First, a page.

What It Is
Amylase is an enzyme produced mainly by the salivary glands and the pancreas (an organ located behind the stomach) that helps breaks down the carbohydrates and starches we eat into simple sugars. This is important because simple sugars are ultimately converted to glucose, which fuels all of our body's processes. An amylase test measures the amount of amylase in the blood.
Small amounts of amylase are normally present in the blood. However, increased amounts may be released into the blood when the pancreas is injured, inflamed, or blocked.
Why It's Done
An amylase test may be ordered if a doctor suspects a pancreatic problem, including pancreatitis (inflammation of the pancreas), gallstones, or a blockage of the duct that carries amylase and other substances from the pancreas to the small intestine. Symptoms of a pancreatic disorder may include abdominal pain, fever, loss of appetite, or nausea.
The amylase test also may be used to help monitor patients with cystic fibrosis (CF), a genetic condition in which thick mucus blocks passages in the lungs and digestive system, causing repeated lung infections and problems with absorbing nutrients. In CF, blood levels of amylase may rise when mucus blocks the pancreatic ducts from carrying the enzymes that the small intestine needs to digest food properly.
No special preparations are needed for this test. However, certain drugs might alter the test results, so tell your doctor about any medications your child is taking.
On the day of the test, having your child wear a short-sleeve shirt can make things faster for the technician who will be drawing the blood.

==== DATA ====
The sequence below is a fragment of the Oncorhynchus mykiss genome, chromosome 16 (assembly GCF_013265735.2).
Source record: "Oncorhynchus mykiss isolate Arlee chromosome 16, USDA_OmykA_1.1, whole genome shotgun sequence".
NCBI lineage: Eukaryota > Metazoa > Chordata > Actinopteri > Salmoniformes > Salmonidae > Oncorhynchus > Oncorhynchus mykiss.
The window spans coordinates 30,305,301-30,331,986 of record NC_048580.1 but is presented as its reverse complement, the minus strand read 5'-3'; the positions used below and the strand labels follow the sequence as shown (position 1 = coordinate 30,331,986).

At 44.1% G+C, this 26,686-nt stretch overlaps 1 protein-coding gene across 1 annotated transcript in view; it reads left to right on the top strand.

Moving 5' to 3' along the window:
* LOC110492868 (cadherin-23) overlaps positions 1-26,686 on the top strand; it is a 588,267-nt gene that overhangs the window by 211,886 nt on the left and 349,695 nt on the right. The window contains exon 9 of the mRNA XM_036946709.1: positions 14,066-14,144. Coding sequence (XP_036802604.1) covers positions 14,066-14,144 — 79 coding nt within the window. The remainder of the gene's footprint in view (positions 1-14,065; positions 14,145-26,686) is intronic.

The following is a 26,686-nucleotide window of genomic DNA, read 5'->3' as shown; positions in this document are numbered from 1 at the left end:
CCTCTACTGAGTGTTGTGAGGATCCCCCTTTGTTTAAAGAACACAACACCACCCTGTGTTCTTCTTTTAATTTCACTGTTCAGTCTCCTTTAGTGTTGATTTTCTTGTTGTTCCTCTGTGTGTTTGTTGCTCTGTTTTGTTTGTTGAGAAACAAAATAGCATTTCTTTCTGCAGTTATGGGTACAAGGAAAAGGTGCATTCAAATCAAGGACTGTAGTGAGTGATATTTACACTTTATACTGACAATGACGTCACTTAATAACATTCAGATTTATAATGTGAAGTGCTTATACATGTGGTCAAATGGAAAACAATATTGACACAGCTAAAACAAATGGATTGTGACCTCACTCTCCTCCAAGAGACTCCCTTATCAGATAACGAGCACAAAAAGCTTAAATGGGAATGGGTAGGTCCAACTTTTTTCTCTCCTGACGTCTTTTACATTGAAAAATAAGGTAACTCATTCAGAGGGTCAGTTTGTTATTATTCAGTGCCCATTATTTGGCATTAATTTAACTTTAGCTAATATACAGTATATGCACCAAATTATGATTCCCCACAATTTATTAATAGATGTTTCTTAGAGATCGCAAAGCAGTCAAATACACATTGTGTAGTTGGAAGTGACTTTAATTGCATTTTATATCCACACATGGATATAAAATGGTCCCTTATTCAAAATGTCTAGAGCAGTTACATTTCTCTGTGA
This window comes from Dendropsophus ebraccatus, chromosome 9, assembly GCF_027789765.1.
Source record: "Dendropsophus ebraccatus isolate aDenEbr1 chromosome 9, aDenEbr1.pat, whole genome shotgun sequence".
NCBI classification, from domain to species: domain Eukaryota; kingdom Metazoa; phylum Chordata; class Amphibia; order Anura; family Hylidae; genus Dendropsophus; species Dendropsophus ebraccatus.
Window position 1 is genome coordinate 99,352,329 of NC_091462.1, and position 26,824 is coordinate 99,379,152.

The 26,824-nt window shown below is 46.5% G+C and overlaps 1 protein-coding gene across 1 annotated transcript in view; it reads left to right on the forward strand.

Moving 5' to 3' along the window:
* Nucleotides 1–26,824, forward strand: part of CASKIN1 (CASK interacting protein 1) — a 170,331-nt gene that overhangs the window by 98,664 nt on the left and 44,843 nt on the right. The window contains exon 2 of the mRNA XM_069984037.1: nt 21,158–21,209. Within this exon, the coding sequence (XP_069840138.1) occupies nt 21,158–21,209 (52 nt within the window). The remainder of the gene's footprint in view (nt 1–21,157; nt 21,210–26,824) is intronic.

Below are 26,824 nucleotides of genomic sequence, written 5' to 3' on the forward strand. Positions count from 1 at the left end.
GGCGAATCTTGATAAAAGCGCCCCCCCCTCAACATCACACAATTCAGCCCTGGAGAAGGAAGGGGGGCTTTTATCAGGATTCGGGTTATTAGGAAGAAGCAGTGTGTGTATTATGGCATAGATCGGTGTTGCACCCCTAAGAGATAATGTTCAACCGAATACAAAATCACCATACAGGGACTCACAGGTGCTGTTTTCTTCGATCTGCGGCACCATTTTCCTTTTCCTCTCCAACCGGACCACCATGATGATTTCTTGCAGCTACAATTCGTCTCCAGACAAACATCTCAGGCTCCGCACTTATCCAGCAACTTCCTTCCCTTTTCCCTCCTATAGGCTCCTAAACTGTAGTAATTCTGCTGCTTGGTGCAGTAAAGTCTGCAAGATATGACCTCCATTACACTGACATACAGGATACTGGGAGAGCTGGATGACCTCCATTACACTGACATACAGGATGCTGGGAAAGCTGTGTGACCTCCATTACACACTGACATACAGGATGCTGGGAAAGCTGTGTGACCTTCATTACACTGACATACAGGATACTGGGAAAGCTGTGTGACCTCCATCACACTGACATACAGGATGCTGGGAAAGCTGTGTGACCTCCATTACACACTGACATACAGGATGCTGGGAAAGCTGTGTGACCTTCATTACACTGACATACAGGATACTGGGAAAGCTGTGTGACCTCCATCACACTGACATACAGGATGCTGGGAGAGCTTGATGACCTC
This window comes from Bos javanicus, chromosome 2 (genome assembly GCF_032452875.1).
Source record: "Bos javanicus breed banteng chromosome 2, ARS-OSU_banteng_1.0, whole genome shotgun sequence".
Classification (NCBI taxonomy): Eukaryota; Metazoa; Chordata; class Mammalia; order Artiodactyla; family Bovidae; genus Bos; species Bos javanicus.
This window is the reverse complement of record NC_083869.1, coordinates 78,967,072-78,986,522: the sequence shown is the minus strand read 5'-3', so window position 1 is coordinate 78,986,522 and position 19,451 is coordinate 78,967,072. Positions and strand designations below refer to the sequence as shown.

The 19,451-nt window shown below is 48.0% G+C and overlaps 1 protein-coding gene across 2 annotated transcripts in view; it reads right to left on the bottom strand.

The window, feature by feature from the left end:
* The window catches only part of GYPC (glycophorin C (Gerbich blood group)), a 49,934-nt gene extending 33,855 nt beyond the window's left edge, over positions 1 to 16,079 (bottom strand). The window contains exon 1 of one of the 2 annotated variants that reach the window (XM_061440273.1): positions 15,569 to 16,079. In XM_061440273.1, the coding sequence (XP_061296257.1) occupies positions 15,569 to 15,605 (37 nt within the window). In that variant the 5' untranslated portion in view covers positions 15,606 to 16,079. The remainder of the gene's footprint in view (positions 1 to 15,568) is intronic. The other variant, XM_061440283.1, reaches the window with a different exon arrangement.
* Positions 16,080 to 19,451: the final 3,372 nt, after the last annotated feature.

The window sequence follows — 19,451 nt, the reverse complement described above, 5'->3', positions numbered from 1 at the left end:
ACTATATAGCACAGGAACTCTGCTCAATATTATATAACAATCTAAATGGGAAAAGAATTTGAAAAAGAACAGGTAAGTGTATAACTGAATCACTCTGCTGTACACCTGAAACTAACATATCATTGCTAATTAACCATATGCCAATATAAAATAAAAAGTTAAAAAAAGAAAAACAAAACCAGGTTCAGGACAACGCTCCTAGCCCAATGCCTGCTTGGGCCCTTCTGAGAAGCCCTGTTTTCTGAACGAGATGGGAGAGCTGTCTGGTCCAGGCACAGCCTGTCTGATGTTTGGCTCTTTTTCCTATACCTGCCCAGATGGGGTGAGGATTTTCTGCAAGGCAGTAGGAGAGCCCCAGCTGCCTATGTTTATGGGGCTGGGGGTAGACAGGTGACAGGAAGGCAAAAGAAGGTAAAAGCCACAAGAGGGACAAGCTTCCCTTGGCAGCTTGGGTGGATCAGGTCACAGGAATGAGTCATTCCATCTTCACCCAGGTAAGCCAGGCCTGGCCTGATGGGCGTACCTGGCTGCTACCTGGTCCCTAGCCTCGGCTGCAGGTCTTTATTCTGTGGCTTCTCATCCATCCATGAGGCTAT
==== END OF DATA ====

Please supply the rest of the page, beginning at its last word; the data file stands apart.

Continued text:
A health professional will clean the skin surface with antiseptic and place an elastic band (tourniquet) around the upper arm to apply pressure and cause the veins to swell with blood. Then a needle is inserted into a vein (usually in the arm inside of the elbow or on the back of the hand) and blood is withdrawn and collected in a vial or syringe.
After the procedure, the elastic band is removed. Once the blood has been collected, the needle is removed and the area is covered with cotton or a bandage to stop the bleeding. Collecting the blood for this test will only take a few minutes.
What to Expect
Collecting a blood sample is only temporarily uncomfortable and can feel like a quick pinprick. Afterward, there may be some mild bruising, which should go away in a day or so.
Getting the Results
The blood sample will be processed by a machine. Results are usually available in 1-2 days.
In general, low amylase levels may indicate that the pancreas isn't producing enough of this enzyme. Increased levels may mean amylase is building up in the blood due to pancreatic injury or disease.
High amylase levels also may be associated with decreased kidney function because amylase is filtered from the blood by the kidneys and excreted from the body through urine. For this reason, doctors may order a urine amylase test in addition to the blood test. They also may order a test to measure lipase — another pancreatic enzyme that helps break down fats — to provide a fuller picture of the pancreatic problem.
The amylase test is considered a safe procedure. However, as with many medical tests, some problems can occur with having blood drawn, such as:
- fainting or feeling lightheaded
- hematoma (blood accumulating under the skin causing a lump or bruise)
- pain associated with multiple punctures to locate a vein
Helping Your Child
Having a blood test is relatively painless. Still, many kids are afraid of needles. Explaining the test in terms your child can understand might help ease some of the fear.
Allow your child to ask the technician any questions he or she might have. Tell your child to try to relax and stay still during the procedure, as tensing muscles and moving can make it harder and more painful to draw blood. It also may help if your child looks away when the needle is being inserted into the skin.
If You Have Questions
If you have questions about the amylase test, speak with your doctor. You can also talk to the technician before the procedure.
Reviewed by: Steven Dowshen, MD
Date reviewed: February 2011
Note: All information is for educational purposes only. For specific medical advice, diagnoses, and treatment, consult your doctor.
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